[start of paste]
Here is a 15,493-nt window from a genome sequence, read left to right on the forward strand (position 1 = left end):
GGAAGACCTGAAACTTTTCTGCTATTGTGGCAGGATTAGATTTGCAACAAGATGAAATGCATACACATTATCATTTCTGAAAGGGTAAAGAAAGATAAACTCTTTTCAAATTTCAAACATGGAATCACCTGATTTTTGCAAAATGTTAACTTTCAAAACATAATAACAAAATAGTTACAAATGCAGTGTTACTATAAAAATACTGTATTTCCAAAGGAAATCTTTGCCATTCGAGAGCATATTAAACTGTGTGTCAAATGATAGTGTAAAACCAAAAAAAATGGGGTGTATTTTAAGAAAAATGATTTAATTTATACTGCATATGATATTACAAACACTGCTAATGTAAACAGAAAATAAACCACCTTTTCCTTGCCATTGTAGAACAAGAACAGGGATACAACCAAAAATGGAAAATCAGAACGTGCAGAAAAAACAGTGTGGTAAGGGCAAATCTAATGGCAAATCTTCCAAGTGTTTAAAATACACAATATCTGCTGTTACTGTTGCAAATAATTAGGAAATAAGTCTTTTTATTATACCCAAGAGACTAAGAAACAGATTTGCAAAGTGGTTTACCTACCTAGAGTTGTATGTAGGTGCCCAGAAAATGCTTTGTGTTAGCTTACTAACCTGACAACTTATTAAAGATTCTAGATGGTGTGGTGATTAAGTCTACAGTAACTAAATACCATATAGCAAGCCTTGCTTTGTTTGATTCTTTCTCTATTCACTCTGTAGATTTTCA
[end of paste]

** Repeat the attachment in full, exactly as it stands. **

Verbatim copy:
Here is a 15,493-nt window from a genome sequence, read left to right on the forward strand (position 1 = left end):
GGAAGACCTGAAACTTTTCTGCTATTGTGGCAGGATTAGATTTGCAACAAGATGAAATGCATACACATTATCATTTCTGAAAGGGTAAAGAAAGATAAACTCTTTTCAAATTTCAAACATGGAATCACCTGATTTTTGCAAAATGTTAACTTTCAAAACATAATAACAAAATAGTTACAAATGCAGTGTTACTATAAAAATACTGTATTTCCAAAGGAAATCTTTGCCATTCGAGAGCATATTAAACTGTGTGTCAAATGATAGTGTAAAACCAAAAAAAATGGGGTGTATTTTAAGAAAAATGATTTAATTTATACTGCATATGATATTACAAACACTGCTAATGTAAACAGAAAATAAACCACCTTTTCCTTGCCATTGTAGAACAAGAACAGGGATACAACCAAAAATGGAAAATCAGAACGTGCAGAAAAAACAGTGTGGTAAGGGCAAATCTAATGGCAAATCTTCCAAGTGTTTAAAATACACAATATCTGCTGTTACTGTTGCAAATAATTAGGAAATAAGTCTTTTTATTATACCCAAGAGACTAAGAAACAGATTTGCAAAGTGGTTTACCTACCTAGAGTTGTATGTAGGTGCCCAGAAAATGCTTTGTGTTAGCTTACTAACCTGACAACTTATTAAAGATTCTAGATGGTGTGGTGATTAAGTCTACAGTAACTAAATACCATATAGCAAGCCTTGCTTTGTTTGATTCTTTCTCTATTCACTCTGTAGATTTTCA